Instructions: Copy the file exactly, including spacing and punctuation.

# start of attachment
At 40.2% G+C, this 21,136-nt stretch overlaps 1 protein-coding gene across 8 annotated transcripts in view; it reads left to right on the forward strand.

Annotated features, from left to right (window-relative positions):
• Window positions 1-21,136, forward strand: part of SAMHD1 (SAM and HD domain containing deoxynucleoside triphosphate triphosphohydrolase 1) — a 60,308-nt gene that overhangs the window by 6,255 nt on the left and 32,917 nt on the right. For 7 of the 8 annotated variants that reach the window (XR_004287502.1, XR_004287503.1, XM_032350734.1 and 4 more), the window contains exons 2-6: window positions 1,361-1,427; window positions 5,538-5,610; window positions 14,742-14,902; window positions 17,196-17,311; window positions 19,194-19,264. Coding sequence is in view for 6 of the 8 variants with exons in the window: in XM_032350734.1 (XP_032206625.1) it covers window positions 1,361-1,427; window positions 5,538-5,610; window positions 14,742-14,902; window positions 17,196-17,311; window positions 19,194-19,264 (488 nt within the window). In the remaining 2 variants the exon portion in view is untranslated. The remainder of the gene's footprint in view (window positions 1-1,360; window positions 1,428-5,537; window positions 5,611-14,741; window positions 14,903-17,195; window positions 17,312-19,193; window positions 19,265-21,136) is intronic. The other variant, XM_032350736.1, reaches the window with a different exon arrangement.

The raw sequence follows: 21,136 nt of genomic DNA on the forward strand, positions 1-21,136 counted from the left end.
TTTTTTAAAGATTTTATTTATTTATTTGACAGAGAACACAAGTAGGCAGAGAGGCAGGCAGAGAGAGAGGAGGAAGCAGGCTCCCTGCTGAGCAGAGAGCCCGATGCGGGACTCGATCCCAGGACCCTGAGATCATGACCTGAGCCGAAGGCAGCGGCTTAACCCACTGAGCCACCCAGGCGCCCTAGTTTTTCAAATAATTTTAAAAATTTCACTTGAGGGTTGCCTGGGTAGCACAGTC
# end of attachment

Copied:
At 40.2% G+C, this 21,136-nt stretch overlaps 1 protein-coding gene across 8 annotated transcripts in view; it reads left to right on the forward strand.

Annotated features, from left to right (window-relative positions):
• Window positions 1-21,136, forward strand: part of SAMHD1 (SAM and HD domain containing deoxynucleoside triphosphate triphosphohydrolase 1) — a 60,308-nt gene that overhangs the window by 6,255 nt on the left and 32,917 nt on the right. For 7 of the 8 annotated variants that reach the window (XR_004287502.1, XR_004287503.1, XM_032350734.1 and 4 more), the window contains exons 2-6: window positions 1,361-1,427; window positions 5,538-5,610; window positions 14,742-14,902; window positions 17,196-17,311; window positions 19,194-19,264. Coding sequence is in view for 6 of the 8 variants with exons in the window: in XM_032350734.1 (XP_032206625.1) it covers window positions 1,361-1,427; window positions 5,538-5,610; window positions 14,742-14,902; window positions 17,196-17,311; window positions 19,194-19,264 (488 nt within the window). In the remaining 2 variants the exon portion in view is untranslated. The remainder of the gene's footprint in view (window positions 1-1,360; window positions 1,428-5,537; window positions 5,611-14,741; window positions 14,903-17,195; window positions 17,312-19,193; window positions 19,265-21,136) is intronic. The other variant, XM_032350736.1, reaches the window with a different exon arrangement.

The raw sequence follows: 21,136 nt of genomic DNA on the forward strand, positions 1-21,136 counted from the left end.
TTTTTTAAAGATTTTATTTATTTATTTGACAGAGAACACAAGTAGGCAGAGAGGCAGGCAGAGAGAGAGGAGGAAGCAGGCTCCCTGCTGAGCAGAGAGCCCGATGCGGGACTCGATCCCAGGACCCTGAGATCATGACCTGAGCCGAAGGCAGCGGCTTAACCCACTGAGCCACCCAGGCGCCCTAGTTTTTCAAATAATTTTAAAAATTTCACTTGAGGGTTGCCTGGGTAGCACAGTC